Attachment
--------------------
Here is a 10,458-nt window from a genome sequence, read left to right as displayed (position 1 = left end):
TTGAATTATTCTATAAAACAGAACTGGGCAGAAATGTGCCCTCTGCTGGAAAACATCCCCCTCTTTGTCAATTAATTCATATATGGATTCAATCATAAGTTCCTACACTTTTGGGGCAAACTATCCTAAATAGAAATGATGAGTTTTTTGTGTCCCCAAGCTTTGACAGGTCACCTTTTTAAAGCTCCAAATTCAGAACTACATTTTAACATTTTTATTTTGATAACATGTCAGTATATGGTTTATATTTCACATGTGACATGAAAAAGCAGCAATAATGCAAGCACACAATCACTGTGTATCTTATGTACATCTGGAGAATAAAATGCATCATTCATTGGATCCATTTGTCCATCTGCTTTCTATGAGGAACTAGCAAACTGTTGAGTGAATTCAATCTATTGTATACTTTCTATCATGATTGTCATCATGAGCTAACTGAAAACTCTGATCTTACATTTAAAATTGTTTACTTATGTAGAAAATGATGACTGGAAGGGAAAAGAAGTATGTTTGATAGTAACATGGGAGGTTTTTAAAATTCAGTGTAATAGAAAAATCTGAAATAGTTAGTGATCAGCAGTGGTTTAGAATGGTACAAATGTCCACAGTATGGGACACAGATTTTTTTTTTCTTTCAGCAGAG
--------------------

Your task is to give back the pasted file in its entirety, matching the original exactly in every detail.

Here is a 10,458-nt window from a genome sequence, read left to right as displayed (position 1 = left end):
TTGAATTATTCTATAAAACAGAACTGGGCAGAAATGTGCCCTCTGCTGGAAAACATCCCCCTCTTTGTCAATTAATTCATATATGGATTCAATCATAAGTTCCTACACTTTTGGGGCAAACTATCCTAAATAGAAATGATGAGTTTTTTGTGTCCCCAAGCTTTGACAGGTCACCTTTTTAAAGCTCCAAATTCAGAACTACATTTTAACATTTTTATTTTGATAACATGTCAGTATATGGTTTATATTTCACATGTGACATGAAAAAGCAGCAATAATGCAAGCACACAATCACTGTGTATCTTATGTACATCTGGAGAATAAAATGCATCATTCATTGGATCCATTTGTCCATCTGCTTTCTATGAGGAACTAGCAAACTGTTGAGTGAATTCAATCTATTGTATACTTTCTATCATGATTGTCATCATGAGCTAACTGAAAACTCTGATCTTACATTTAAAATTGTTTACTTATGTAGAAAATGATGACTGGAAGGGAAAAGAAGTATGTTTGATAGTAACATGGGAGGTTTTTAAAATTCAGTGTAATAGAAAAATCTGAAATAGTTAGTGATCAGCAGTGGTTTAGAATGGTACAAATGTCCACAGTATGGGACACAGATTTTTTTTTTCTTTCAGCAGAG